Wednesday, December 29, 2010

A Good Thought To Carry Forward

The poet-physician William Carlos Williams lived in Rutherford, NJ, near my home town of Paterson. Williams worked all his adult life as a pediatrician and a practicing poet. His modus operandi was to multitask - he called it "stealing." When family or friends talked to him, part of his mind would follow the conversation, while another part would be working over a difficult pattern of words. He'd knock out a few lines on a typewriter in his office, between patients. That approach didn't work for me - in the end, I had to satisfy my one-track mind through serial careers, first in medicine, then in novel-writing.
My favorite Williams quote comes from the second volume of his five-part epic, "Paterson." I keep it on the wall above my desk, so I can't miss seeing it when frustrations start piling up:

"No defeat is ever made up entirely of defeat - since the world it opens is always a place formerly unsuspected. A world lost, a world unsuspected beckons to new places"

Good thought to carry forward into the new year.

Wednesday, December 22, 2010

Fictional vs. Nonfictional Voice

My good friend, Bob Resta, recently commented to me as follows:

"Your non-fiction is more relaxed than your fiction. Your fiction is highly thought out, carefully constructed, and meticulously chiseled out of a big hunk of rock. Your non-fiction is more like your feet are up at the end of the day, you're sipping a beer, and saying to the reader 'Hey - isn't this an interesting observation.' One is not necessarily better than the other, just different."

Bob was right. For nonfiction, I set up an outline, write a draft, revise it once, maybe twice, and there it is. Easy. For fiction, my characters pay no attention to any outline I give them, and I end up doing just what Bob said, chiseling away at that rock, first on a macro scale, then in finer and finer detail.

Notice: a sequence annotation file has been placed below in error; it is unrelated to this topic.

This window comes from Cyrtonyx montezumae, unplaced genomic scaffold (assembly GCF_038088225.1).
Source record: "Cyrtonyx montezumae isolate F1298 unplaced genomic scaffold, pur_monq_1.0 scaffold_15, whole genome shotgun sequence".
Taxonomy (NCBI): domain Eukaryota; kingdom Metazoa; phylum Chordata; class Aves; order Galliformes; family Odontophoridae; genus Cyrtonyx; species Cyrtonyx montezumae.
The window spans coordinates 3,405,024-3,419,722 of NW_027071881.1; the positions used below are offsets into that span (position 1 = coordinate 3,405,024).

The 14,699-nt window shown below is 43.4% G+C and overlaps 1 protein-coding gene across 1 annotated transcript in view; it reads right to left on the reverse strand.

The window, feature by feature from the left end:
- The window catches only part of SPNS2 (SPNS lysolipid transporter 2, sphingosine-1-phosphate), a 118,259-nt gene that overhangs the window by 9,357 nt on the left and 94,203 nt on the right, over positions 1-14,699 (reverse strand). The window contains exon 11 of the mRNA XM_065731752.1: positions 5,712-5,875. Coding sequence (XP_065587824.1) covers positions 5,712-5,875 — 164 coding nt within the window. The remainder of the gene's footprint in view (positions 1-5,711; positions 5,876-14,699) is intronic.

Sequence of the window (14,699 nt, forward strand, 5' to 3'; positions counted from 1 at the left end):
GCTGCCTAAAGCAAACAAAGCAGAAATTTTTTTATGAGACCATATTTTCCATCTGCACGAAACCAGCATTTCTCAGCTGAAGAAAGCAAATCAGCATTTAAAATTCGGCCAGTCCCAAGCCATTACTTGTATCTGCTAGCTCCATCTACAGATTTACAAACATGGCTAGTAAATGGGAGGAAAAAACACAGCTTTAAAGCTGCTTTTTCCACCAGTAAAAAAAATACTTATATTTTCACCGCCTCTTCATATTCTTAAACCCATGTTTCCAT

At first thought, that seems opposite to what I'd expect. Shouldn't a relaxed voice be well-suited to telling a story, and a more thoughtful voice be more appropriate to organizing a bunch of facts, theories, or legends for a reader? Not necessarily. In nonfiction, no one's there to mess around with your outline. Even a nonfictional person in the narrative is going to have trouble rebelling against a fact-based outline.

Fiction writers come in two basic groups: Outliners and Seat-of-The-Pantsers. Grabbing a beer, kicking back, and seeing what happens might work for those novelists who outline their stories, then watch, smiling, as their characters march nicely from Point A to The End. But "Seat-of-the-Pantsers" like me are probably condemned to a lifetime of hacking layer after layer off that godawful rock called a first draft that their characters drop on them.

Wednesday, December 15, 2010

The Christmas Mystery of the Silent Snuff Box

      We had a Thanksgiving Day guest this year to whom I showed a little musical snuff box, c1840s, with a lovely 2-tune Swiss musical movement below the snuff compartment. The man asked whether I'd consider selling it to him, so he could give it for Christmas to his wife, who is ill and housebound. He thought it would brighten her life.
      I'd had no desire to sell the piece, which I'd bought 25 years before in England, but I decided, under the circumstances, to let it go. I thought I'd get more pleasure from imagining my guest's wife enjoying the music than I would, listening to it myself.